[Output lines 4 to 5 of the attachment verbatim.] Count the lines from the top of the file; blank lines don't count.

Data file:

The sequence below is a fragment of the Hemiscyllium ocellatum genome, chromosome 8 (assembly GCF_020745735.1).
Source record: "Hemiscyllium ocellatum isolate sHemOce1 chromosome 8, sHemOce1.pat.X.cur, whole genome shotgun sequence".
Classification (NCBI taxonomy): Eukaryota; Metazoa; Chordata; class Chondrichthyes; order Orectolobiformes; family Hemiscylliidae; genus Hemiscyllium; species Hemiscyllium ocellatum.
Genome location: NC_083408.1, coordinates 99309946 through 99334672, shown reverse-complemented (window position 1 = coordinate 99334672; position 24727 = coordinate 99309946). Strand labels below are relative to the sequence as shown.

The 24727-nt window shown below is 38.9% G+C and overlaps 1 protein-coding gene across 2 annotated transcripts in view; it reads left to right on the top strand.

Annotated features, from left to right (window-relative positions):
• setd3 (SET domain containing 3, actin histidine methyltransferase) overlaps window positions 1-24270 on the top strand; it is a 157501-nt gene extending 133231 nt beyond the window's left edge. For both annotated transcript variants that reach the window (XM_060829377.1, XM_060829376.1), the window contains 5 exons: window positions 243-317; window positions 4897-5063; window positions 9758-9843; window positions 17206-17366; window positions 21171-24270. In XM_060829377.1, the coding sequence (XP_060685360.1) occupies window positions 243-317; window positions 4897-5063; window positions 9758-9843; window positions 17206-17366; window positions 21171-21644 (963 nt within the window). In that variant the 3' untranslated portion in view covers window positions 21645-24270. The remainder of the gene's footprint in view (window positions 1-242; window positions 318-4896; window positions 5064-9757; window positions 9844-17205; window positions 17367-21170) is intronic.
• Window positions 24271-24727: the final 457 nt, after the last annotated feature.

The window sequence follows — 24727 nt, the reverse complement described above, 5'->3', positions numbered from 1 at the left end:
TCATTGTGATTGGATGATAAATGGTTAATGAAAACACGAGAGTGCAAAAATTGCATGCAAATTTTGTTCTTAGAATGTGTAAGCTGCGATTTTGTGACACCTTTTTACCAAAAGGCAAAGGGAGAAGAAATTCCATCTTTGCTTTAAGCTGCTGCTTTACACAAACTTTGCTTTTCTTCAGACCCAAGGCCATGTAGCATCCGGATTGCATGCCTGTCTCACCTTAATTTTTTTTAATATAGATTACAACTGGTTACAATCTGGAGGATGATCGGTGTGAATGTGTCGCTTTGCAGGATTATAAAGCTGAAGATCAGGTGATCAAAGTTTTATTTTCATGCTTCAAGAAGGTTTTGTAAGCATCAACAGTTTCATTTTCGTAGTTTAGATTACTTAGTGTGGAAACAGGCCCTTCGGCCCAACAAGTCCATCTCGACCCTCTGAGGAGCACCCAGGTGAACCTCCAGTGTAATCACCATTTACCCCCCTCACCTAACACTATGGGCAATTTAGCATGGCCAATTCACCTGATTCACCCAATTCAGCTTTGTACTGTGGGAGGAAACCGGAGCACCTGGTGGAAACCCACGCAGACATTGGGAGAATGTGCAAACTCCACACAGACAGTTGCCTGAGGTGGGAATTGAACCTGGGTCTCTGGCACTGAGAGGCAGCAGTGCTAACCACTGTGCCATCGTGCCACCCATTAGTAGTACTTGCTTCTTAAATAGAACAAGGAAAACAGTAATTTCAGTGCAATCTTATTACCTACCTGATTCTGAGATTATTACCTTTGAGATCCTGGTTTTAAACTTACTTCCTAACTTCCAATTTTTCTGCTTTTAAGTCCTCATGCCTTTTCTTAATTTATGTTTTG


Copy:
Genome location: NC_083408.1, coordinates 99309946 through 99334672, shown reverse-complemented (window position 1 = coordinate 99334672; position 24727 = coordinate 99309946). Strand labels below are relative to the sequence as shown.

The 24727-nt window shown below is 38.9% G+C and overlaps 1 protein-coding gene across 2 annotated transcripts in view; it reads left to right on the top strand.